skip to main content

Attention:

The NSF Public Access Repository (NSF-PAR) system and access will be unavailable from 11:00 PM ET on Thursday, May 23 until 2:00 AM ET on Friday, May 24 due to maintenance. We apologize for the inconvenience.


Search for: All records

Creators/Authors contains: "Van Dam, Bryce R."

Note: When clicking on a Digital Object Identifier (DOI) number, you will be taken to an external site maintained by the publisher. Some full text articles may not yet be available without a charge during the embargo (administrative interval).
What is a DOI Number?

Some links on this page may take you to non-federal websites. Their policies may differ from this site.

  1. null (Ed.)
  2. Abstract. The net ecosystem productivity (NEP) of two seagrassmeadows within one of the largest seagrass ecosystems in the world, FloridaBay, was assessed using direct measurements over consecutive diel cyclesduring a short study in the fall of 2018. We report significant differencesbetween NEP determined by dissolved inorganic carbon (NEPDIC) and bydissolved oxygen (NEPDO), likely driven by differences in air–water gasexchange and contrasting responses to variations in light intensity. We alsoacknowledge the impact of advective exchange on metabolic calculations ofNEP and net ecosystem calcification (NEC) using the “open-water” approachand attempt to quantify this effect. In this first direct determination ofNEPDIC in seagrass, we found that both seagrass ecosystems were netheterotrophic, on average, despite large differences in seagrass netabove-ground primary productivity. NEC was also negative, indicating thatboth sites were net dissolving carbonate minerals. We suggest that acombination of carbonate dissolution and respiration in sediments exceededseagrass primary production and calcification, supporting our negative NEPand NEC measurements. However, given the limited spatial (two sites) andtemporal (8 d) extent of this study, our results may not berepresentative of Florida Bay as a whole and may be season-specific. Theresults of this study highlight the need for better temporal resolution,accurate carbonate chemistry accounting, and an improved understanding ofphysical mixing processes in future seagrass metabolism studies.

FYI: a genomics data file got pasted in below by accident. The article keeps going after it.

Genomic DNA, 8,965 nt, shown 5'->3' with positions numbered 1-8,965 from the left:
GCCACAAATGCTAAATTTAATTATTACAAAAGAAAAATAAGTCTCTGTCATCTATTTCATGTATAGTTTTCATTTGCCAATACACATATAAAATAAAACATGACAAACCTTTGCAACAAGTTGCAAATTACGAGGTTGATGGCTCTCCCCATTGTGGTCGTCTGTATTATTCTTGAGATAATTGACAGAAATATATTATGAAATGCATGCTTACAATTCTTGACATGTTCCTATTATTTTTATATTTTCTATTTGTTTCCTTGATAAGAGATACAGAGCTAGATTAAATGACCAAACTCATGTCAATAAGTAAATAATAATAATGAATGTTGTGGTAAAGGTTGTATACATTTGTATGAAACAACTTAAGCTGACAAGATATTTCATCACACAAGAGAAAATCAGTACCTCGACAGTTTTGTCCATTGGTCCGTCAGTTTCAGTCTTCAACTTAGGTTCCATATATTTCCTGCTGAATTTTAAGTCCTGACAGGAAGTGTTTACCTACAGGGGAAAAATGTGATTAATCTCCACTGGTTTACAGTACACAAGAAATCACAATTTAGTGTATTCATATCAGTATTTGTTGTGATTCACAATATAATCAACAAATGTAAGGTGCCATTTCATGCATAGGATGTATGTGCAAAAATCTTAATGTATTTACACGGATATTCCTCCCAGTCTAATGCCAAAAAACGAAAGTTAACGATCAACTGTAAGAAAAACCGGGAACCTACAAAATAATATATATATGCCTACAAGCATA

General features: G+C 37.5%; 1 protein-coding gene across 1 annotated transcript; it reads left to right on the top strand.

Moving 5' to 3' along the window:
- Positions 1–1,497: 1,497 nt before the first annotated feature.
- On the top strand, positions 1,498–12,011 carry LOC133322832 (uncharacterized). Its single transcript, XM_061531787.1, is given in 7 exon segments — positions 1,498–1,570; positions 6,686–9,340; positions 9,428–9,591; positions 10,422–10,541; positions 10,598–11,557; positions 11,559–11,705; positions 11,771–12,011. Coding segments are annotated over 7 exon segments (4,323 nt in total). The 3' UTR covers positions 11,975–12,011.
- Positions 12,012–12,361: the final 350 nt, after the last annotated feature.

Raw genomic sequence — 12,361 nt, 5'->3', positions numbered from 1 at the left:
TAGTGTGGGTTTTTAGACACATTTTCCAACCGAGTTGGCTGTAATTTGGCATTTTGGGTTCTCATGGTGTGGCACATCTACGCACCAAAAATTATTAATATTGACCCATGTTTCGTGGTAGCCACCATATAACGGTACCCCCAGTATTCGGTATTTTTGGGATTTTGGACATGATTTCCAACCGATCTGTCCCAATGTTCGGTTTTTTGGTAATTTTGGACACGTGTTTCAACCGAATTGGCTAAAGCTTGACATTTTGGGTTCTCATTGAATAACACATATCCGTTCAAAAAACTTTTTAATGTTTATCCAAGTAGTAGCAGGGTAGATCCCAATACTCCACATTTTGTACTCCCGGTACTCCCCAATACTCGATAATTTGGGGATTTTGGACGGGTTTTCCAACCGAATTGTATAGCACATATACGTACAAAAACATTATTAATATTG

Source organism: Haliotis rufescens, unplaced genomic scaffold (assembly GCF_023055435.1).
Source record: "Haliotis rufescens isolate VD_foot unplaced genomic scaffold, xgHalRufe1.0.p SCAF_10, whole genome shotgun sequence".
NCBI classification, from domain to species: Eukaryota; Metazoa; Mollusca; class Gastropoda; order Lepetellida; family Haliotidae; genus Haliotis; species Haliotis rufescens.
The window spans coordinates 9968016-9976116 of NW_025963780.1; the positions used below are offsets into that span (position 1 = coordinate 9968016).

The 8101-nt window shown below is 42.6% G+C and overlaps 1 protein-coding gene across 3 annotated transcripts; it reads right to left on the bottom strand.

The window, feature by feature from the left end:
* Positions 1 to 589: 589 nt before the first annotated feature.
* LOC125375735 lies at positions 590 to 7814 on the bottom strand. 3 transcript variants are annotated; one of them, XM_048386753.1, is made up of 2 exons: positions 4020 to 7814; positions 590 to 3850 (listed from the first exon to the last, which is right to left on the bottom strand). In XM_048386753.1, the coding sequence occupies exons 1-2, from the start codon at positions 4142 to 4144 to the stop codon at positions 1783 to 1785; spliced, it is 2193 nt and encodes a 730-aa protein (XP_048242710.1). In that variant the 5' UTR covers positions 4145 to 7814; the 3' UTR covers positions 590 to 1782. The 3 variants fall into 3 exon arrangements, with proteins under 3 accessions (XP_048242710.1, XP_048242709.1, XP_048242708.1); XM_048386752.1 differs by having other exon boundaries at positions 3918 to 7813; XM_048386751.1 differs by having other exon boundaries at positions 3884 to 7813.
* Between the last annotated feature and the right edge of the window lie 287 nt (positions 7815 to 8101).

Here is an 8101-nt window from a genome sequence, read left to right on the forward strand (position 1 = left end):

more » « less
  3. Abstract

    Subtropical seagrass meadows play a major role in the coastal carbon cycle, but the nature of air–water CO2exchanges over these ecosystems is still poorly understood. The complex physical forcing of air–water exchange in coastal waters challenges our ability to quantify bulk exchanges of CO2and water (evaporation), emphasizing the need for direct measurements. We describe the first direct measurements of evaporation and CO2flux over a calcifying seagrass meadow near Bob Allen Keys, Florida. Over the 78‐d study, CO2emissions were 36% greater during the day than at night, and the site was a net CO2source to the atmosphere of 0.27 ± 0.17 μmol m−2s−1(x̅ ± standard deviation). A quarter (23%) of the diurnal variability in CO2flux was caused by the effect of changing water temperature on gas solubility. Furthermore, evaporation rates were ~ 10 times greater than precipitation, causing a 14% increase in salinity, a potential precursor of seagrass die‐offs. Evaporation rates were not correlated with solar radiation, but instead with air–water temperature gradient and wind shear. We also confirm the role of convective forcing on night‐time enhancement and day‐time suppression of gas transfer. At this site, temperature trends are regulated by solar heating, combined with shallow water depth and relatively consistent air temperature. Our findings indicate that evaporation and air–water CO2exchange over shallow, tropical, and subtropical seagrass ecosystems may be fundamentally different than in submerged vegetated environments elsewhere, in part due to the complex physical forcing of coastal air–sea gas transfer.

     
    more » « less
  4. Abstract

    In 2016, Hurricane Matthew accounted for 25% of the annual riverine C loading to the Neuse River Estuary‐Pamlico Sound, in eastern North Carolina. Unlike inland watersheds, dissolved organic carbon (DOC) was the dominant component of C flux from this coastal watershed and stable carbon isotope and chromophoric dissolved organic matter evidence indicated the estuary and sound were dominated by wetland‐derived terrigenous organic matter sources for several months following the storm. Persistence of wetland‐derived DOC enabled its degradation to carbon dioxide (CO2), which was supported by sea‐to‐air CO2fluxes measured in the sound weeks after the storm. Under future increasingly extreme weather events such as Hurricane Matthew, and most recently Hurricane Florence (September 2018), degradation of terrestrial DOC in floodwaters could increase flux of CO2from estuaries and coastal waters to the atmosphere.

     
    more » « less